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Liz Truss Ousted as Labour’s Landslide Victory Shifts Focus to India-UK Relations

In October 2023, The Daily Star, a British tabloid, humorously questioned if Liz Truss could outlast a lettuce, highlighting the instability within the Conservative Party. The Economist compared her leadership duration to the shelf-life of a lettuce, and indeed, the lettuce outlasted Truss, who failed to sustain her position.

As Tory MPs prepared to select yet another Prime Minister, humor became a coping mechanism for a disillusioned nation, watching its leaders move further away from the electorate. Truss’s loss of her parliamentary seat in a general election marked a historic moment, making her the first former Prime Minister in almost 90 years to suffer such a defeat.

With the Labour Party’s landslide victory, securing over 400 seats, the focus shifted to what this political change meant for India. Economically, the new government led by Keir Rodney Starmer aimed to finalize a critical free trade agreement (FTA) with India, which had been stalled in its 14th round of negotiations.

The FTA faced challenges, rooted in India’s protectionist policies and different regulatory approaches, causing concerns despite the potential economic benefits. This context was underlined by the 2021 ‘2030 roadmap for India-UK future relations,’ which was updated in 2023 to strengthen security and defense partnerships.

The protracted negotiations reflect the difficulties in aligning the two nations’ economic interests. In July 2022, the House of Lords’ International Agreements Committee noted the ambitious and sometimes unrealistic objectives of the FTA with India.

Liz Truss Ousted as Labour’s Landslide Victory Shifts Focus to India-UK Relations

Liz Truss Ousted as Labour’s Landslide Victory Shifts Focus to India-UK Relations

India’s withdrawal from the Regional Comprehensive Economic Partnership (RCEP) in 2019 and its recent trade agreement with the European Free Trade Association (EFTA) highlight the complexity and urgency of securing trade deals amid global supply chain shifts.

Immigration remains a contentious issue in UK politics, influencing FTA negotiations. While Labour and the Conservatives differ in their approach, there is consensus on the need to limit immigration.

Labour, under Starmer, is expected to negotiate firmly on visa issues, emphasizing highly skilled talent over low-wage migrants. New Delhi seeks temporary visas for its service sector workforce, which will be a challenging point in the FTA discussions.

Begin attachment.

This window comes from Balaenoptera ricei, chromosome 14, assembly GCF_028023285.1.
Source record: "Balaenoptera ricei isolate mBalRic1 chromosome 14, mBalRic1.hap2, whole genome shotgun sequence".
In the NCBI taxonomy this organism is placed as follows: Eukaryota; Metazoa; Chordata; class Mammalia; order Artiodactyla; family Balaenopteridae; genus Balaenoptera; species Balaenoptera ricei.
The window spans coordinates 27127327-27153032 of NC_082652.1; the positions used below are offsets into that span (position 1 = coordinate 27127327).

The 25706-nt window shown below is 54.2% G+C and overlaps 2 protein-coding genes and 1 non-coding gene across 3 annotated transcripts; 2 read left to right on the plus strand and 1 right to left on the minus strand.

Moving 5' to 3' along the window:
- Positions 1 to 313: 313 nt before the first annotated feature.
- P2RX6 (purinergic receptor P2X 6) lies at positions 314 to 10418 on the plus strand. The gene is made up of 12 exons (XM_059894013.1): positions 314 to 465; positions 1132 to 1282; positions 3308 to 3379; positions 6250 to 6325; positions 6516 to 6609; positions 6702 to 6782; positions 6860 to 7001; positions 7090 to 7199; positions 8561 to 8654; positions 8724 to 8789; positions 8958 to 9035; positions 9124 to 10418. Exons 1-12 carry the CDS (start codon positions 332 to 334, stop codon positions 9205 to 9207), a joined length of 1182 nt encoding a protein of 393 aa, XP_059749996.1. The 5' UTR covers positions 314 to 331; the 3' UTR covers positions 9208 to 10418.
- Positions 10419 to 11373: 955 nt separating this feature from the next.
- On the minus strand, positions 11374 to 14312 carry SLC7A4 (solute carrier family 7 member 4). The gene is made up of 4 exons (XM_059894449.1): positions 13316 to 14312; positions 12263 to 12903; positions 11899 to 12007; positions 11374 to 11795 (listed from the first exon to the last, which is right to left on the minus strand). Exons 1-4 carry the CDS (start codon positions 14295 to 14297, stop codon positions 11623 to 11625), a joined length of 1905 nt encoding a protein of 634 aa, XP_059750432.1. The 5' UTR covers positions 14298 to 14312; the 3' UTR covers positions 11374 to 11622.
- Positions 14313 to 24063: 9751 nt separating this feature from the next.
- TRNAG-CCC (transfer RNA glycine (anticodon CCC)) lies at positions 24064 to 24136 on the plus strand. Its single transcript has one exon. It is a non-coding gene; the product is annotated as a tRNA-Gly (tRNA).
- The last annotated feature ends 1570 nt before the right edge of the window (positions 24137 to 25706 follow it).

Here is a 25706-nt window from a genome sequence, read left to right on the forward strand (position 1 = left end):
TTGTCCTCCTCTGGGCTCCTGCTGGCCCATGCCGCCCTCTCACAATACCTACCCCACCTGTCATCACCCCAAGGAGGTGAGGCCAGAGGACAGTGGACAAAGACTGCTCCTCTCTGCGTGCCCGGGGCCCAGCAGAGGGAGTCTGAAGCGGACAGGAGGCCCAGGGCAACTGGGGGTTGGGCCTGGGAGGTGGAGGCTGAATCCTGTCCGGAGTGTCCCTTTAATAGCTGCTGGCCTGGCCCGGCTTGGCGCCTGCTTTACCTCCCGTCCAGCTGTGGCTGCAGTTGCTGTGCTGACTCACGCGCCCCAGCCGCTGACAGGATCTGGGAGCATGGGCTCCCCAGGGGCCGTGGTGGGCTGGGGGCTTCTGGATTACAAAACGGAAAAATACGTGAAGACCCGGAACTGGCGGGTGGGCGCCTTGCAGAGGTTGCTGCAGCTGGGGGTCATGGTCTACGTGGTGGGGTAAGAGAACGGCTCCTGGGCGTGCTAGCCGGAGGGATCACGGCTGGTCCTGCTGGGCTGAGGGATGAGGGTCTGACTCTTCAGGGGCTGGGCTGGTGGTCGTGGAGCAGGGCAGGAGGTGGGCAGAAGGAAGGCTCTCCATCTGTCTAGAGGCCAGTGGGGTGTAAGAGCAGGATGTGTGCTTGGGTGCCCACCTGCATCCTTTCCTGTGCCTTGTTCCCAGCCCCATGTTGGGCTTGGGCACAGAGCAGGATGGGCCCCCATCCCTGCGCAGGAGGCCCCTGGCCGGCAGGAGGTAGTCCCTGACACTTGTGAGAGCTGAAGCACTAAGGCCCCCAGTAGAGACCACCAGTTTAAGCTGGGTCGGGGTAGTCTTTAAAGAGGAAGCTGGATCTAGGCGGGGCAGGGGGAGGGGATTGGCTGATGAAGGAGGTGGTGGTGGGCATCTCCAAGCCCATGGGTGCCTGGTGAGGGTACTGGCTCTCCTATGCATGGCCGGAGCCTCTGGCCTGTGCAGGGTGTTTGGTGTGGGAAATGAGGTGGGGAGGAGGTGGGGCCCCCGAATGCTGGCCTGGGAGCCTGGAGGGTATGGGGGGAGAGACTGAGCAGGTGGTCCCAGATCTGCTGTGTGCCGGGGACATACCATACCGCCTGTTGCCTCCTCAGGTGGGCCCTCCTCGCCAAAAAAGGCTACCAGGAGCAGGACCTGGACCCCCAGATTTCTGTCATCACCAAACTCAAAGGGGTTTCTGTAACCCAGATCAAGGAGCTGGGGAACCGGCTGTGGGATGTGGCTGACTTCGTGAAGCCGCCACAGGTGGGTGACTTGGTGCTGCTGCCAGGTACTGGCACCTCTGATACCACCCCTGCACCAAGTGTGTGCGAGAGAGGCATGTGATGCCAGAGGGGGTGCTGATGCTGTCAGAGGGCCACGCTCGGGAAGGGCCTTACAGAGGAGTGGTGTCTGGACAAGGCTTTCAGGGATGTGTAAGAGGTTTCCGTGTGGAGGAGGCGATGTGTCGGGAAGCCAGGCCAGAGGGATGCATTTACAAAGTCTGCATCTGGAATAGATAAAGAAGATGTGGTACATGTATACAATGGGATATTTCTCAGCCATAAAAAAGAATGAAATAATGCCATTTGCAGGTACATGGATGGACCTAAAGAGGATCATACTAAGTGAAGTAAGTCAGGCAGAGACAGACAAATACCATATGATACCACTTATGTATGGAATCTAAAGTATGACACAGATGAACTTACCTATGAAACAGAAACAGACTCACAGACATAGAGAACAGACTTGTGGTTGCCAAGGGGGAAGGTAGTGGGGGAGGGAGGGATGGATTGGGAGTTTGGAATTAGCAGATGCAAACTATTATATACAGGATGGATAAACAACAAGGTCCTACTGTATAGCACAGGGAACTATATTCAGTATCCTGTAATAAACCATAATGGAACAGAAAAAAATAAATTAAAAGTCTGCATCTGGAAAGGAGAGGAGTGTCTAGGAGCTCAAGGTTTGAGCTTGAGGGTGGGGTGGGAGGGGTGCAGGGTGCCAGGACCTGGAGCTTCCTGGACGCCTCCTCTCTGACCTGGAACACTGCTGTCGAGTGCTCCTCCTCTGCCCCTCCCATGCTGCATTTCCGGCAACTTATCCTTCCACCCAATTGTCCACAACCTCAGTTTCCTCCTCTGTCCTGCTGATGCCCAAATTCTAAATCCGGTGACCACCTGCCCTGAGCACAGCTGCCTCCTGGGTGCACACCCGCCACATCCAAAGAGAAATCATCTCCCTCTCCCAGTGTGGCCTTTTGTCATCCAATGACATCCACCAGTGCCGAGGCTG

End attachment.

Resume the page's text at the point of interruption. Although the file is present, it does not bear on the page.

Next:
Trade data reveals that India was the UK’s 12th largest trading partner by the end of Q3 2023, with bilateral trade reaching £38.1bn. However, UK exports to India decreased while imports from India increased significantly.

The Labour government’s manifesto highlights the aim for a new strategic partnership with India, although this will require navigating the political landscape shaped by Modi’s controversial campaign and a vote for change in India.

Labour’s overwhelming mandate came against the backdrop of a country facing multiple crises: a spiraling cost of living, deteriorating health services, and a crumbling public school system. The UK’s economic situation, worsened by 14 years of Conservative governance and Brexit, offers a cautionary tale for Modi’s government in India, which faces similar issues of joblessness, rising costs, and inequality.

The 2024 elections saw the fall of Rishi Sunak’s Conservative Party, with Sunak becoming the first Indian-heritage Prime Minister but failing to secure lasting support. Strident anti-immigrant rhetoric from Indian-origin politicians within the Conservative Party did not resonate with the UK’s ethnic minority groups, who leaned towards Labour. The focus on cost of living and practical issues over divisive rhetoric played a crucial role in Labour’s success.

For India’s mainstream media, the UK’s electoral outcome underscores the importance of credible and non-partisan reportage. The fall of the Conservative Party in the UK offers a stark lesson for India’s current government: long-term governance needs to address real economic and social needs, or risk a similar downfall. As Modi’s government looks ahead, the legacy it builds will be critical in determining its future, much like the Conservative Party’s legacy shaped the UK’s recent election results.

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